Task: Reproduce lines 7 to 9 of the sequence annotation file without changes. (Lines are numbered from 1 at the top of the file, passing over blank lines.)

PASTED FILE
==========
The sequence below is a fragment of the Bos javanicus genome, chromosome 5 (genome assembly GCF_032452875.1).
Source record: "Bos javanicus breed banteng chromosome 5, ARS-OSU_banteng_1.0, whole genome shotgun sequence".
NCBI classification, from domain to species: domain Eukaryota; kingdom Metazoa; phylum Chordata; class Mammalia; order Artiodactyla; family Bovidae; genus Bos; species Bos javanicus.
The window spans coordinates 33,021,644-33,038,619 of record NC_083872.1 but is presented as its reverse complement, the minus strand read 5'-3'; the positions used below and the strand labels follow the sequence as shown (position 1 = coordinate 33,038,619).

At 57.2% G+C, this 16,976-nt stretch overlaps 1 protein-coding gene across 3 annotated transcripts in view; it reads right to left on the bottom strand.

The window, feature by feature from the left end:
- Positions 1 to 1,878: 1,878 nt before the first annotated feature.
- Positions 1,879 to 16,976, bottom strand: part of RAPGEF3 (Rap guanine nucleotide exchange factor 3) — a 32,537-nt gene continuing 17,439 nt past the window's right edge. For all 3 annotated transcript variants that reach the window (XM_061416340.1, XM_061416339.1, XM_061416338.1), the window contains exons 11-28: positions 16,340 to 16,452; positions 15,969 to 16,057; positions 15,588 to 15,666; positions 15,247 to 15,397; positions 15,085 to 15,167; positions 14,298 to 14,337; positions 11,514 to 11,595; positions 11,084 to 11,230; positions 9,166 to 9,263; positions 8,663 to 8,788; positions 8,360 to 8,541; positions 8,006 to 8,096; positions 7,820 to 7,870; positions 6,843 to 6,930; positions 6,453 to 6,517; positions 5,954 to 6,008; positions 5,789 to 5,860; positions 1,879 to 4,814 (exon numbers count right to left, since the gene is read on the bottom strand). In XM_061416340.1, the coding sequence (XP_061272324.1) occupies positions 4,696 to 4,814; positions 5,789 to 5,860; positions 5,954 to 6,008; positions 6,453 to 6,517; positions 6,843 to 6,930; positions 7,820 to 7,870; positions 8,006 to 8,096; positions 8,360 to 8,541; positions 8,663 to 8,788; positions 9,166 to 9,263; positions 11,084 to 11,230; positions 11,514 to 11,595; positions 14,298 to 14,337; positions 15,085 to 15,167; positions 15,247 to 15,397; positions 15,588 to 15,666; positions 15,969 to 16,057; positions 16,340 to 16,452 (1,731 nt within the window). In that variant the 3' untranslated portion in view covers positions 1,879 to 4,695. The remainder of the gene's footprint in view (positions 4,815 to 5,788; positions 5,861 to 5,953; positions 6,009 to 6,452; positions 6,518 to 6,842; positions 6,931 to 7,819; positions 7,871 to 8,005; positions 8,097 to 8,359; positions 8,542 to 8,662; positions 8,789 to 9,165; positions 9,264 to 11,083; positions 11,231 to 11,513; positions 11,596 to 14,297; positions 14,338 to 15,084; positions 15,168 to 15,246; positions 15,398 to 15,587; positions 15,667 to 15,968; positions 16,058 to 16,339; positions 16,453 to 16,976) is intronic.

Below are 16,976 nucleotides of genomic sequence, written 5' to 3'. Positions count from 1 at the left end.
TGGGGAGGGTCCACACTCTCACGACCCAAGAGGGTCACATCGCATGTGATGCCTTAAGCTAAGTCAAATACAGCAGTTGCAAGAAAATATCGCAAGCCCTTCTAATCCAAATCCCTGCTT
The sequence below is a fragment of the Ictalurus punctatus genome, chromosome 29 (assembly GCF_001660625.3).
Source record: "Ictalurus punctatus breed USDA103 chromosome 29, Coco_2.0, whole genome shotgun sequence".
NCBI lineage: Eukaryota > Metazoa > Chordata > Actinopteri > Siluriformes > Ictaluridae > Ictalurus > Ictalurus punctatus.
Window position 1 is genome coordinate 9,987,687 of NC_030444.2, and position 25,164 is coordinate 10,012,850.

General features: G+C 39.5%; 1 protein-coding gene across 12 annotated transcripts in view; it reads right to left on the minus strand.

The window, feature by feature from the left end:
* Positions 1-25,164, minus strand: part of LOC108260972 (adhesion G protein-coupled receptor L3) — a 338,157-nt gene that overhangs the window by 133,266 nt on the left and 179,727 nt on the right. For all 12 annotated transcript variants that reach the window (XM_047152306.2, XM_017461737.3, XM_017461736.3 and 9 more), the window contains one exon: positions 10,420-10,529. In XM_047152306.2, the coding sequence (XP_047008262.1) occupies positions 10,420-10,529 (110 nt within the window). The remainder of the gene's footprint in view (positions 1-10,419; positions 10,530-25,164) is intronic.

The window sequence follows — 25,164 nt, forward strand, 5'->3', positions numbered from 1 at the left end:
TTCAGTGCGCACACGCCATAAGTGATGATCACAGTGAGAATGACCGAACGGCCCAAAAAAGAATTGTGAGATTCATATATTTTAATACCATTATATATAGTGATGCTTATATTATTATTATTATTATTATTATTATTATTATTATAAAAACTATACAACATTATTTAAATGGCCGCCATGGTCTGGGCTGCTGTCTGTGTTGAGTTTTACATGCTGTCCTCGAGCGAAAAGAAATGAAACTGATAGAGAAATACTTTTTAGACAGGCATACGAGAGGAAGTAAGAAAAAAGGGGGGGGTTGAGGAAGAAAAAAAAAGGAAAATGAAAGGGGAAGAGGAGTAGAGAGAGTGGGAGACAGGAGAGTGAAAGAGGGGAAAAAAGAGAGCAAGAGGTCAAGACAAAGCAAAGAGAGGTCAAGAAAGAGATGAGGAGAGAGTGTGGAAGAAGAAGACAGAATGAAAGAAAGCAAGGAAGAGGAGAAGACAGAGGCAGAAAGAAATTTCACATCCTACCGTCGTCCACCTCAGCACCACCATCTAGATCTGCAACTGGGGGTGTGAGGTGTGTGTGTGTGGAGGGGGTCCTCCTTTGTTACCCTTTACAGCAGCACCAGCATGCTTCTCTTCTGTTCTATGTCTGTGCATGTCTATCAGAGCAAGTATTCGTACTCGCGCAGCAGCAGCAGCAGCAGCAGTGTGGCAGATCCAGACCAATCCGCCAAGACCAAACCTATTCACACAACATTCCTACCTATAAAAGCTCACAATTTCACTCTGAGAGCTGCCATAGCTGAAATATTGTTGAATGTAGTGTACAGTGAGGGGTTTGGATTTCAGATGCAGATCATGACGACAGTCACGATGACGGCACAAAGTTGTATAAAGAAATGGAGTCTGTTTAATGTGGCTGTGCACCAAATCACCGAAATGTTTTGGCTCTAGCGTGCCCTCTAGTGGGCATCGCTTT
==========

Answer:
- Positions 1 to 1,878: 1,878 nt before the first annotated feature.
- Positions 1,879 to 16,976, bottom strand: part of RAPGEF3 (Rap guanine nucleotide exchange factor 3) — a 32,537-nt gene continuing 17,439 nt past the window's right edge. For all 3 annotated transcript variants that reach the window (XM_061416340.1, XM_061416339.1, XM_061416338.1), the window contains exons 11-28: positions 16,340 to 16,452; positions 15,969 to 16,057; positions 15,588 to 15,666; positions 15,247 to 15,397; positions 15,085 to 15,167; positions 14,298 to 14,337; positions 11,514 to 11,595; positions 11,084 to 11,230; positions 9,166 to 9,263; positions 8,663 to 8,788; positions 8,360 to 8,541; positions 8,006 to 8,096; positions 7,820 to 7,870; positions 6,843 to 6,930; positions 6,453 to 6,517; positions 5,954 to 6,008; positions 5,789 to 5,860; positions 1,879 to 4,814 (exon numbers count right to left, since the gene is read on the bottom strand). In XM_061416340.1, the coding sequence (XP_061272324.1) occupies positions 4,696 to 4,814; positions 5,789 to 5,860; positions 5,954 to 6,008; positions 6,453 to 6,517; positions 6,843 to 6,930; positions 7,820 to 7,870; positions 8,006 to 8,096; positions 8,360 to 8,541; positions 8,663 to 8,788; positions 9,166 to 9,263; positions 11,084 to 11,230; positions 11,514 to 11,595; positions 14,298 to 14,337; positions 15,085 to 15,167; positions 15,247 to 15,397; positions 15,588 to 15,666; positions 15,969 to 16,057; positions 16,340 to 16,452 (1,731 nt within the window). In that variant the 3' untranslated portion in view covers positions 1,879 to 4,695. The remainder of the gene's footprint in view (positions 4,815 to 5,788; positions 5,861 to 5,953; positions 6,009 to 6,452; positions 6,518 to 6,842; positions 6,931 to 7,819; positions 7,871 to 8,005; positions 8,097 to 8,359; positions 8,542 to 8,662; positions 8,789 to 9,165; positions 9,264 to 11,083; positions 11,231 to 11,513; positions 11,596 to 14,297; positions 14,338 to 15,084; positions 15,168 to 15,246; positions 15,398 to 15,587; positions 15,667 to 15,968; positions 16,058 to 16,339; positions 16,453 to 16,976) is intronic.

Below are 16,976 nucleotides of genomic sequence, written 5' to 3'. Positions count from 1 at the left end.